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The Representation of the Body in Blade Runner Essay

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This essay will discuss the representation of the body in Blade Runner because in discussing the effects of something yet to happen which is the dystopia presented by Blade Runner, in the present tense i.e. in assuming that it has already happened, we gain a greater insight and understanding of the consequences of our actions as a society now. Dystopic films and novels such as Blade Runner, Nineteen Eighty Four and Brave New World are invaluable as texts which have tied together philosophical, political, sociological and economic lines of enquiry and have presented ideas of our future and perhaps sometimes warnings about where a certain path might lead. I have chosen Blade Runner as my study text because it presents a future that is dangerously close to the now but clearly stems from the mistakes and lessons of the past.

Key to understanding the representation of the body in Blade Runner is the replicants and their relation to the film's protagonist Deckard (played by Harrison Ford). The replicants are genetically engineered machines that simulate a human in every physical way, blade runners are a special police force that locate and `retire' replicants who have escaped their slave labour on the off-world colonies, and have returned to Earth seeking more life (replicants are designed with a four year life-span).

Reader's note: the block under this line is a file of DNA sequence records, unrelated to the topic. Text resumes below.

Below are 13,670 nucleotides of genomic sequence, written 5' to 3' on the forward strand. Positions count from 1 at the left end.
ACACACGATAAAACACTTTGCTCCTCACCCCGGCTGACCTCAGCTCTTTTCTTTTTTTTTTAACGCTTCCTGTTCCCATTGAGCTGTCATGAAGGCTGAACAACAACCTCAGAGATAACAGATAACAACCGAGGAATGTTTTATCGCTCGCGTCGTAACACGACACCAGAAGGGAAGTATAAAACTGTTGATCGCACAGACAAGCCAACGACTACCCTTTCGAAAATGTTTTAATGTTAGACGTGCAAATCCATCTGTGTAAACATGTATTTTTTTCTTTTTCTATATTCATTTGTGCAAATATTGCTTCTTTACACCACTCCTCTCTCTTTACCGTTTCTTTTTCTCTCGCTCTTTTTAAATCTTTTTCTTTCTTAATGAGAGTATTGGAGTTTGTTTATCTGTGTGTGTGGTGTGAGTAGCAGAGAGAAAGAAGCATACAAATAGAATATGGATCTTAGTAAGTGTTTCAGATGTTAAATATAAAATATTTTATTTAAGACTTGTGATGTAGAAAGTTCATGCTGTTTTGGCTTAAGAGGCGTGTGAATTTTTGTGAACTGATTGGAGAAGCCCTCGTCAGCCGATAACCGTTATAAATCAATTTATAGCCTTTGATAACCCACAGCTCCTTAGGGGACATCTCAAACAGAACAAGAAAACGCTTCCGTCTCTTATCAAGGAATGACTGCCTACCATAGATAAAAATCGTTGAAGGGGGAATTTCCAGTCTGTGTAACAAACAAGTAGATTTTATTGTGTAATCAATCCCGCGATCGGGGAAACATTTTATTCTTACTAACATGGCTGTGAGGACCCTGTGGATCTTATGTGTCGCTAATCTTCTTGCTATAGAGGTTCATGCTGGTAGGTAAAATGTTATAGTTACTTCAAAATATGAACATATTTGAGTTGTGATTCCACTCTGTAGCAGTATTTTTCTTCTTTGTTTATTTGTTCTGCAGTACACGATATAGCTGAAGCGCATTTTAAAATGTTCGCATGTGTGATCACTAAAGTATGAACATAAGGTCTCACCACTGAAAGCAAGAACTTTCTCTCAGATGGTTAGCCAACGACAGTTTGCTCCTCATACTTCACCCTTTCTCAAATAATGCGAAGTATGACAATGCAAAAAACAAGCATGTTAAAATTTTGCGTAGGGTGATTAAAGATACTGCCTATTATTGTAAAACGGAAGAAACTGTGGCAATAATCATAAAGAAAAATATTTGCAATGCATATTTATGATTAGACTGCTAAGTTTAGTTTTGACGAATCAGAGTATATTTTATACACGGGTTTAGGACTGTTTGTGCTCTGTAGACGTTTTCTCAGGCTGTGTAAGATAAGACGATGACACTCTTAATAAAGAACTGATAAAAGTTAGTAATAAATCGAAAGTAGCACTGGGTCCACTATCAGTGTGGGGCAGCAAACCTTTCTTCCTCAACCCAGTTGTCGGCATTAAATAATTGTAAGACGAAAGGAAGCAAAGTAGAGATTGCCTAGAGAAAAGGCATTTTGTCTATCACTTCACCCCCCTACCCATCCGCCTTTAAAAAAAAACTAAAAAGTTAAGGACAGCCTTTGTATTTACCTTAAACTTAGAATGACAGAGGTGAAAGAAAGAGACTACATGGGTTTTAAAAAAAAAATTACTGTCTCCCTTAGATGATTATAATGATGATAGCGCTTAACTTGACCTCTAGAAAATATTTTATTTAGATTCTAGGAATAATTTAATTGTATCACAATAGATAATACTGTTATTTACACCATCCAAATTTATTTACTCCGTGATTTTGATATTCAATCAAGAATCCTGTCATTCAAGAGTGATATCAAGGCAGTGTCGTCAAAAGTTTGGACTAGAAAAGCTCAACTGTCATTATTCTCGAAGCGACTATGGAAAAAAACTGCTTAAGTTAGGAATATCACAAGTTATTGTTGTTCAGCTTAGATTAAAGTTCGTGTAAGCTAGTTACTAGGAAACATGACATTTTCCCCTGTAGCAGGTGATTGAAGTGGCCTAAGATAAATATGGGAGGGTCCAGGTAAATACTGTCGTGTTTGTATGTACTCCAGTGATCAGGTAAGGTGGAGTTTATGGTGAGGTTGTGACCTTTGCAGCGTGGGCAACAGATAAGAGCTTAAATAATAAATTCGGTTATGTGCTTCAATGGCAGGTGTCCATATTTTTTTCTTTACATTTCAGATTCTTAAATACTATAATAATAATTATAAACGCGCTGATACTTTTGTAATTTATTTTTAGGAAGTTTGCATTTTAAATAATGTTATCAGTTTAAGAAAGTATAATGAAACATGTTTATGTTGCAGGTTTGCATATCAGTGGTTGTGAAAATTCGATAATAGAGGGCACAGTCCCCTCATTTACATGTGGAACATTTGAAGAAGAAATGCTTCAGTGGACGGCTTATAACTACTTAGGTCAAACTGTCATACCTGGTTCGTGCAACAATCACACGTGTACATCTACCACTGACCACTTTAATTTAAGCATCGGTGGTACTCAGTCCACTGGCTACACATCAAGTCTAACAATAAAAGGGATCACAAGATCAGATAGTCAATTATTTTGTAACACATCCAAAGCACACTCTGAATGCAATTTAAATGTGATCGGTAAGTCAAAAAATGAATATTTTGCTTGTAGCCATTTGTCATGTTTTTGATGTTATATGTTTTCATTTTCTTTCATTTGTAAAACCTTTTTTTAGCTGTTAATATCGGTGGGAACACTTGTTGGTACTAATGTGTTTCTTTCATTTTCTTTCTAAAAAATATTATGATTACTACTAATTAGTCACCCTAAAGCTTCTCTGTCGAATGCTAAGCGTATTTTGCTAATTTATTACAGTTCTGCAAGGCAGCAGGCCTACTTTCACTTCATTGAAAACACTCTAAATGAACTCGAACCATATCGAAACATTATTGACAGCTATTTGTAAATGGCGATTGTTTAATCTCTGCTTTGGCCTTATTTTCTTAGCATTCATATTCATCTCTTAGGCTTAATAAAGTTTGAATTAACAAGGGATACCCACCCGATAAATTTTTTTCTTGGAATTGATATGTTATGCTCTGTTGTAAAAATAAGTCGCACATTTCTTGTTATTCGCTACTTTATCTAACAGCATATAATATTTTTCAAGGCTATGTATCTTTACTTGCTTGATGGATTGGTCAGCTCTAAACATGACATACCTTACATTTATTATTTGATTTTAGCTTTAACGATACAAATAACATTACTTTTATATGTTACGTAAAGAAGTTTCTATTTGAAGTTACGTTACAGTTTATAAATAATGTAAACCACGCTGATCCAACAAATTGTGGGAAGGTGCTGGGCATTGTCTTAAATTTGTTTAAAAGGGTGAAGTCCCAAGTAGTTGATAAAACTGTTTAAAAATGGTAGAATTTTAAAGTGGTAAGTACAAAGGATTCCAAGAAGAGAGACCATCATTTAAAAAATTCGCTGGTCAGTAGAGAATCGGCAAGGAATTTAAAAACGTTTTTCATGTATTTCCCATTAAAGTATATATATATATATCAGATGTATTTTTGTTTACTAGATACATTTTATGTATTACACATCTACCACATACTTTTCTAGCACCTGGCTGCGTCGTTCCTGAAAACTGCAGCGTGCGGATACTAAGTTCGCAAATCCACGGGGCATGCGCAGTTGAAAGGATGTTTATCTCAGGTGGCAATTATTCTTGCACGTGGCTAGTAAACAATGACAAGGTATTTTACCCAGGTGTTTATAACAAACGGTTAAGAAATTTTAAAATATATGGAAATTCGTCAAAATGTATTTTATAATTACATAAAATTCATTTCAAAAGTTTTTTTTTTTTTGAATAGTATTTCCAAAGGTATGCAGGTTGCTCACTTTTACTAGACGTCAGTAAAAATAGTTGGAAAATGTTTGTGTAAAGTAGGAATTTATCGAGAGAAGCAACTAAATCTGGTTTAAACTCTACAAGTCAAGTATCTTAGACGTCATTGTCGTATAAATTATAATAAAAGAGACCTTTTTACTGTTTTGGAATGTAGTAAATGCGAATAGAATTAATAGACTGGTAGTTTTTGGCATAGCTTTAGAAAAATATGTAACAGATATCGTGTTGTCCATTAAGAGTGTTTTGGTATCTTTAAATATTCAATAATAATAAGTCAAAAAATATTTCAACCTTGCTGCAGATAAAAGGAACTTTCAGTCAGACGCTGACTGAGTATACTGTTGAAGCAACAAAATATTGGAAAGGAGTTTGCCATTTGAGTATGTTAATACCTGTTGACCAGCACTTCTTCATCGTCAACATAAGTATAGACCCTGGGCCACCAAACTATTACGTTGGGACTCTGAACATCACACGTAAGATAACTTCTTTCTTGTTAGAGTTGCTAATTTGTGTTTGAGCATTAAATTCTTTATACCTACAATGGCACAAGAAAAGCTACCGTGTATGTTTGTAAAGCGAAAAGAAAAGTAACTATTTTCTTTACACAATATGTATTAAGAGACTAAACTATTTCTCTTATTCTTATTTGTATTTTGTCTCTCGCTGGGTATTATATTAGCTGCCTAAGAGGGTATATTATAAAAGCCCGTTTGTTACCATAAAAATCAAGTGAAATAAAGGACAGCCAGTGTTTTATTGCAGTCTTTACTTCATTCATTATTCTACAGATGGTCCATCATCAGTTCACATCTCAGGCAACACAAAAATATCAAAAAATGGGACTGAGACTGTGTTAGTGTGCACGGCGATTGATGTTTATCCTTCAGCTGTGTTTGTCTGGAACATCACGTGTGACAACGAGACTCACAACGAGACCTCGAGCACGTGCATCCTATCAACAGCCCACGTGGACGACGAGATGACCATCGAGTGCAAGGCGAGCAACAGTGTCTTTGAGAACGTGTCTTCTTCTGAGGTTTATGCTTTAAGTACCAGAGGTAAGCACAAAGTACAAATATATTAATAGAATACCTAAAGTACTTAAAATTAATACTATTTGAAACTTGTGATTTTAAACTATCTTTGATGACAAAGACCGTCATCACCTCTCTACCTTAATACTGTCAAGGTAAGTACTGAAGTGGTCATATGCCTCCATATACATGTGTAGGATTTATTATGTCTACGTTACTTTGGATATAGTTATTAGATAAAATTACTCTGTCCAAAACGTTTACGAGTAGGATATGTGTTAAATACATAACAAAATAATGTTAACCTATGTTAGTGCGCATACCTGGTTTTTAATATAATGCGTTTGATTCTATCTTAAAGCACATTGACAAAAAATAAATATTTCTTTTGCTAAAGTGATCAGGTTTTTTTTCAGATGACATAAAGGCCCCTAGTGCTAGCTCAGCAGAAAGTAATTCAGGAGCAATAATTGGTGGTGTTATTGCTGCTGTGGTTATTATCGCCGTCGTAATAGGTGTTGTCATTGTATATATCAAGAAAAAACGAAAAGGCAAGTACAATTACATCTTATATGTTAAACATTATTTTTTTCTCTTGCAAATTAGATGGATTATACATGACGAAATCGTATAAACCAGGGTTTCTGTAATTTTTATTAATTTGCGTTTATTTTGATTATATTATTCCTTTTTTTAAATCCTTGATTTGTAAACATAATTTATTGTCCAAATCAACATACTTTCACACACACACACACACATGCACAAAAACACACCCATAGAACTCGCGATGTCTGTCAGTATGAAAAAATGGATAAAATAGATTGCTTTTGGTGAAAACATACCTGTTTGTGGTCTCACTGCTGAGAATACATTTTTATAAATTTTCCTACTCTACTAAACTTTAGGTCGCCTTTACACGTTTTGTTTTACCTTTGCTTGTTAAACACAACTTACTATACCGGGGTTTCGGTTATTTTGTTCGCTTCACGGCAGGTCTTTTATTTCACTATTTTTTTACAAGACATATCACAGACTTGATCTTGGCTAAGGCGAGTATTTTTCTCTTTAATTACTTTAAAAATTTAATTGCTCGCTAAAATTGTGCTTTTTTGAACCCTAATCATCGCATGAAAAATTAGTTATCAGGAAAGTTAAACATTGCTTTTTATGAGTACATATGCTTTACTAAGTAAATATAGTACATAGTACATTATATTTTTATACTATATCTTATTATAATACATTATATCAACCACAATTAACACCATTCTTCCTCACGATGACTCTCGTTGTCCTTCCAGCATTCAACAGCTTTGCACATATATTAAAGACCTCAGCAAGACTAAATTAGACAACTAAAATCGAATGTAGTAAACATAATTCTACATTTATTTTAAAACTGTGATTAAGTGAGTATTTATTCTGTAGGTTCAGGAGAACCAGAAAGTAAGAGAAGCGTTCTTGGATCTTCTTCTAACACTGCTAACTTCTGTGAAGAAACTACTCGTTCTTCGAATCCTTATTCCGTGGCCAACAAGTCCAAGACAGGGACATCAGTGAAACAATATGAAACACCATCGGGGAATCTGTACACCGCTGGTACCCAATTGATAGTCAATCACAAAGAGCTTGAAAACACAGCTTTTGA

Blade runners detect replicants by administering a Voigt-Kampff test, using a Voigt-Kampff machine. The Voigt-Kampff machine identifies replicants by looking for emotional response in the "capillary dilation of the so called blush response" the "fluctuation of the pupil" and "involuntary dilation of the iris." The close-up of the eye that the Voigt-Kampff apparatus displays enables the blade runner to see emotional ...


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... thin line between good and evil, human and inhuman? But this is the power of the film's message, because the text refuses to endorse one side over the other, it refuses to say who is truly evil and who is truly good. In doing this it states, and this is the central message of the film, that what it means to be human is indefinable.

Bibliography

1984 George Orwell

Blade Runner Ridley Scott

Brave New World Aldous Huxley

Do Androids Dream of Electric Sheep? Philip K. Dick

Future Noir Paul Sammon

Our Posthuman Future: Consequences of the Biotechnology Revolution Francis Fukuyama

Phillip K. Dick - A Day in the Afterlife

Phillip K. Dick: The Dream Connection

Projecting the shadow: The Cyborg Hero in American Film Janice Hocker Rushing and Thomas S. Frentz

Retrofitting Blade Runner Judith Kerman

York Film Notes; Blade Runner Nick Lacey


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